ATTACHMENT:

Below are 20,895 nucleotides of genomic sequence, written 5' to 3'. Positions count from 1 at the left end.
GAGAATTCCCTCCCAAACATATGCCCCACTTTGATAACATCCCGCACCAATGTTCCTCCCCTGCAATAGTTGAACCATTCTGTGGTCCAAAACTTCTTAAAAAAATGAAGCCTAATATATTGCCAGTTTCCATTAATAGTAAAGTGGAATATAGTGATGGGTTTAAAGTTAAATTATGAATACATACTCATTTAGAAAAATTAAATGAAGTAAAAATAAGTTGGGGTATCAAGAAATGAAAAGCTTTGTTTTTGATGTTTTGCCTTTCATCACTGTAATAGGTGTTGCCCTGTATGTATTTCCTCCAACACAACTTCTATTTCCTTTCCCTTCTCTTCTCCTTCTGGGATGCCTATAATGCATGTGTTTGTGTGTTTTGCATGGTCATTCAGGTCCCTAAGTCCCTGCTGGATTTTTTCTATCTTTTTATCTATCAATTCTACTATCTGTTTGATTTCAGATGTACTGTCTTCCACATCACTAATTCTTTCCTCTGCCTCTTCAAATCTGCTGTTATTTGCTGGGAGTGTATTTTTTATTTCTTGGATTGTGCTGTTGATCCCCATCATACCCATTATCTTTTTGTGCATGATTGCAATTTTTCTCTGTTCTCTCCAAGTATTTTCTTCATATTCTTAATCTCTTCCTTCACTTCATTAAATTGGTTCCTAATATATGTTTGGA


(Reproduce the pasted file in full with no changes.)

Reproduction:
Below are 20,895 nucleotides of genomic sequence, written 5' to 3'. Positions count from 1 at the left end.
GAGAATTCCCTCCCAAACATATGCCCCACTTTGATAACATCCCGCACCAATGTTCCTCCCCTGCAATAGTTGAACCATTCTGTGGTCCAAAACTTCTTAAAAAAATGAAGCCTAATATATTGCCAGTTTCCATTAATAGTAAAGTGGAATATAGTGATGGGTTTAAAGTTAAATTATGAATACATACTCATTTAGAAAAATTAAATGAAGTAAAAATAAGTTGGGGTATCAAGAAATGAAAAGCTTTGTTTTTGATGTTTTGCCTTTCATCACTGTAATAGGTGTTGCCCTGTATGTATTTCCTCCAACACAACTTCTATTTCCTTTCCCTTCTCTTCTCCTTCTGGGATGCCTATAATGCATGTGTTTGTGTGTTTTGCATGGTCATTCAGGTCCCTAAGTCCCTGCTGGATTTTTTCTATCTTTTTATCTATCAATTCTACTATCTGTTTGATTTCAGATGTACTGTCTTCCACATCACTAATTCTTTCCTCTGCCTCTTCAAATCTGCTGTTATTTGCTGGGAGTGTATTTTTTATTTCTTGGATTGTGCTGTTGATCCCCATCATACCCATTATCTTTTTGTGCATGATTGCAATTTTTCTCTGTTCTCTCCAAGTATTTTCTTCATATTCTTAATCTCTTCCTTCACTTCATTAAATTGGTTCCTAATATATGTTTGGA